Food for Thought: Politics and Perception

Discussion in 'Politics' started by Shade, Oct 8, 2010.

  1. The following is a personal experience of mine from a government class I'm currently taking this semester.

    My government professor has assigned a class project of sorts which will contribute to 1/3 of our entire individual grades for the semester. The project is regarding the campaigning and voting of gubernatorial candidates from our state of Texas with respect to the upcoming gubernatorial elections. The class has been broken down into several sub-groups, including: The People, The Press, Republicans (Rick Perry), Democrats (Bill White), Libertarians (Katherine Youngblood Glass), and The Green Party. The groups were broken down by random drawings, so no individual student was able to choose what party or affiliation they wanted to represent.

    Those chosen to represent the respective political parties who have candidates running for Texas Governor are tasked with essentially creating an in-class campaign to win the votes of The People. As such, The People will be assigning specific issues to be discussed in presentation format by the respective political party representatives. The Press are mostly tasked with asking questions of the respective groups to better evaluate their positions on such issues. This entire project will take place over several weeks, and in the end, the People will vote for who they feel did best, or who they liked best--this vote will be taken into account as our professor grades us.

    Today, The People stood before the class to outline criteria and expectations that they would like to see from the groups representing political parties:
    • Believability--even if we, as individuals, do not agree with the party we are to represent, or the candidate chosen for that party, we are too effectively "fake it"

    There were several other points they made, most of which were equally absurd (IMO), but this one struck a particular chord with me.

    As they explained this expectation, all I could think was, "is this really what people want from those whom they entrust to lead?" To hell with principles, convictions, passions, or resolve--so long as we're convincing enough liars we'll be good to go? Really?

    Now, I realize this is just a small group of college students, and as such they only partially represent a particular demographic of voters; nevertheless, I think there's serious cause for concern from this expectation they've burdened us with for this project. In my mind, it speaks volumes about the lunacy which we call democracy in practice. By their own words, they do not seem to care about what is true, honest, or accurate; all they want is to be fooled and deceived in a convincing manner.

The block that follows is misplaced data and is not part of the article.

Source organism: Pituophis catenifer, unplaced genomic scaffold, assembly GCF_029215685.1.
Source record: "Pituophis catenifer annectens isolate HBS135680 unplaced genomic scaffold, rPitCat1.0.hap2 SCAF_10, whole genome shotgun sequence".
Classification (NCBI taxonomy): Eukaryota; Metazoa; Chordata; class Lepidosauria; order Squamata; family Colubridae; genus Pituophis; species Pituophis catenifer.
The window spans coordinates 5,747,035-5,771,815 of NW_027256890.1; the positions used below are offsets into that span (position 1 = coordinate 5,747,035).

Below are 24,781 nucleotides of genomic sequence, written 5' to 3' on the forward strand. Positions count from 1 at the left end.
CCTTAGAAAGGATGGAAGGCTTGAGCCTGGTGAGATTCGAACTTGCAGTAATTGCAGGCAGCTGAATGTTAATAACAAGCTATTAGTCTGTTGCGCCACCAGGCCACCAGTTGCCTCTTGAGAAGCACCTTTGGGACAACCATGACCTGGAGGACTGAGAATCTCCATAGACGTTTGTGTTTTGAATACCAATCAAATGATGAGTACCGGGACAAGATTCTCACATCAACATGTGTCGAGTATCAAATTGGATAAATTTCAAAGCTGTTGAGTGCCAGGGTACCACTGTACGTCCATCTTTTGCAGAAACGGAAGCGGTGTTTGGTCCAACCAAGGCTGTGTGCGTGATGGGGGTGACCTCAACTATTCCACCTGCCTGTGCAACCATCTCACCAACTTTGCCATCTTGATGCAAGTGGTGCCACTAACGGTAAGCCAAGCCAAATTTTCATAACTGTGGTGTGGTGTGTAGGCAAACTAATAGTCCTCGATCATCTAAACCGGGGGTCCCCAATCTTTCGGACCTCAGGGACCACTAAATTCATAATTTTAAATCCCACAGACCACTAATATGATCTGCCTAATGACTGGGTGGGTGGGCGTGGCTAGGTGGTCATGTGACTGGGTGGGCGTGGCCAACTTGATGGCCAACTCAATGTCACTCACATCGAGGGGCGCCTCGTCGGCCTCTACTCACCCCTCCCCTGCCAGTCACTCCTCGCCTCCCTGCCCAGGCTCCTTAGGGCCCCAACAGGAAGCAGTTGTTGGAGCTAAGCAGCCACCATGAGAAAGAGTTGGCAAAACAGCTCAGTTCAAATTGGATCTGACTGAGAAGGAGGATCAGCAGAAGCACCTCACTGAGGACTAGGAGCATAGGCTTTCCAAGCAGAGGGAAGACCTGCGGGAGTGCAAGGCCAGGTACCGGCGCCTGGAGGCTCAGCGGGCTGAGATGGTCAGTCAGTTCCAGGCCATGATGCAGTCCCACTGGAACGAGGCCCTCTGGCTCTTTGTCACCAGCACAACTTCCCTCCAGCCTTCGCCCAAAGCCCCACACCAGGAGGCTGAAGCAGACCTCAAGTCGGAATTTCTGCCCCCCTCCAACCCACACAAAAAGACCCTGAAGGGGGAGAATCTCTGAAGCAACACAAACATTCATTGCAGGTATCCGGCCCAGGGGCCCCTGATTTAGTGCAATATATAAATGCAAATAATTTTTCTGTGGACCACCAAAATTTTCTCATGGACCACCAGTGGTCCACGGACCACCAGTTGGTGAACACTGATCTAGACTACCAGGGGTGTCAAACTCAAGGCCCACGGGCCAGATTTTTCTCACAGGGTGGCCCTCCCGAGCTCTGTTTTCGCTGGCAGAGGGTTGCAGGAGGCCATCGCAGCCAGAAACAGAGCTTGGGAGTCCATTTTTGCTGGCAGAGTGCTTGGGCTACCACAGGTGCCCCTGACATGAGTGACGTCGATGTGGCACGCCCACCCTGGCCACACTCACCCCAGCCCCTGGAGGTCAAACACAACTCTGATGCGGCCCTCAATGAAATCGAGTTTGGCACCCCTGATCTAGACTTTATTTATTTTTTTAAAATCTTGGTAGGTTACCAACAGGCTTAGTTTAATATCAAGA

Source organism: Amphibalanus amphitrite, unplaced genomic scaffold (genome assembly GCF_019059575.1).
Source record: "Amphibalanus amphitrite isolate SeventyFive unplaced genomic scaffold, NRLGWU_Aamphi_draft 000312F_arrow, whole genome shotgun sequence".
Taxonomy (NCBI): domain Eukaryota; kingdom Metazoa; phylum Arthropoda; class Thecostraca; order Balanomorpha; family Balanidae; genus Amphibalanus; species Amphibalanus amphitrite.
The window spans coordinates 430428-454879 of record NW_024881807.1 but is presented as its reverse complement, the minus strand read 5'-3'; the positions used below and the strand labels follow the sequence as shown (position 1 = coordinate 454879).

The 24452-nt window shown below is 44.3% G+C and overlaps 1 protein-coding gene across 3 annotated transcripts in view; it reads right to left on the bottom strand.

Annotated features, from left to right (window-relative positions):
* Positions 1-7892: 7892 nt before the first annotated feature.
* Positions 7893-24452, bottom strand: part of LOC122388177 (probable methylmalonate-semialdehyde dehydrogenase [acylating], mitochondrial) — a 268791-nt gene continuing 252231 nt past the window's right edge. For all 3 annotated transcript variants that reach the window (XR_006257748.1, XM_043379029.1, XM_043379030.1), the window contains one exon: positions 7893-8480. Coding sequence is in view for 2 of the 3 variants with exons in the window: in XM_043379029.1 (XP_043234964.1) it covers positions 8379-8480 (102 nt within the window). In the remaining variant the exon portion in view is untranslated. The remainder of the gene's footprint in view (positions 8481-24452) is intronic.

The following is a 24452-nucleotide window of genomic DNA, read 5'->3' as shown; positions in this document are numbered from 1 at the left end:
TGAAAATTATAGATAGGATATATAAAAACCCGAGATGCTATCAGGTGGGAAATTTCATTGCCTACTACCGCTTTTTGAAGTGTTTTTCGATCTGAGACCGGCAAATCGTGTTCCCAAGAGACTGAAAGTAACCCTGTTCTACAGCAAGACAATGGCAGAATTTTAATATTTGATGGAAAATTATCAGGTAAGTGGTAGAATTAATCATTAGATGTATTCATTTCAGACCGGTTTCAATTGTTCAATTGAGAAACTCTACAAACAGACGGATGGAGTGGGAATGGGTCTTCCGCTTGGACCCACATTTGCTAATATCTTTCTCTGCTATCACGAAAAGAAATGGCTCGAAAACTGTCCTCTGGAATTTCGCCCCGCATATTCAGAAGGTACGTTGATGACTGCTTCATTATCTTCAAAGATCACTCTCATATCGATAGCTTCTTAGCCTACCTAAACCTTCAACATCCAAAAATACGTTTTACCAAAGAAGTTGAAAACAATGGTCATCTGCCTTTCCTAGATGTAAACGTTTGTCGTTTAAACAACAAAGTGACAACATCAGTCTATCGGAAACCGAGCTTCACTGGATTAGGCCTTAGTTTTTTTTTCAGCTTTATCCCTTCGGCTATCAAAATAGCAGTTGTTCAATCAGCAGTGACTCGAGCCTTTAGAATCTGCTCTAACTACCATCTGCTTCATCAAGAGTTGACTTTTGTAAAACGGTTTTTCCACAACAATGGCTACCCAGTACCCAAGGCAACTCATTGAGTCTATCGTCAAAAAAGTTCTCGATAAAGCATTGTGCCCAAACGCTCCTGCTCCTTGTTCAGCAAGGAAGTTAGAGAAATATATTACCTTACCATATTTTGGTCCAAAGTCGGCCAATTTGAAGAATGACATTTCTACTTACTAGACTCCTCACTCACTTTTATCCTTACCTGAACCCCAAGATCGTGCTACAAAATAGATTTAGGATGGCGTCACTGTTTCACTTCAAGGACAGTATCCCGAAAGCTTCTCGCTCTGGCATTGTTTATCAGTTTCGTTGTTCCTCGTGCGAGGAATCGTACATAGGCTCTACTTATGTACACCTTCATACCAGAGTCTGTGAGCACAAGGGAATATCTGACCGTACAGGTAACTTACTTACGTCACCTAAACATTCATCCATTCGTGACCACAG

I am not so naive as to believe that this isn't already a focal point of politics in present times (if not in all times), but to see fellow peers and students not only give into the same bogus political paradigm that we all know and hate, but also advocate it as if it were an admirable trait worthy of advancing ones grade was rather appalling to me. It was all I could do to contain myself and not stand up, berate them for their blundering ignorance, and then storm out of the class room.

    Part of me hopes that perhaps this is the intent of our professor, to cast some light on this particular issue. My more cynical side, however, suspects that I may very well be among the few, if not the only one, in the class who even picked up on this particular point.

    As an aside:
    I somehow managed to draw the Libertarian party, which I found rather amusing. Needless to say, I have my work cut out for me here. We were debating economic issues not too long ago, and when someone advocated increased government spending and regulation, I effectively threw them under the bus with the help of ABCT only to have almost everyone in the class look at me like I was speaking in tongues--I was even making an effort to avoid deeper specifics, to appeal to the layman, but still... blank stares. :(

    I don't see our group getting a many votes from this crowd, honestly. When we did an introduction presentation about our particular party, we spoke of the libertarian position of less government spending on public services which would lead to a way of reducing taxes. We were asked what areas could be cut, and we responded with such things as Medicaid and public education only to receive blinking silence as if no one could even fathom why such a ludicrous notion would even be contemplated, let alone spoken aloud.

    I suspect I'll be fighting a losing battle in government class for the next month or so. Sigh. So much for libertarian dominance amongst the younger masses, I suppose.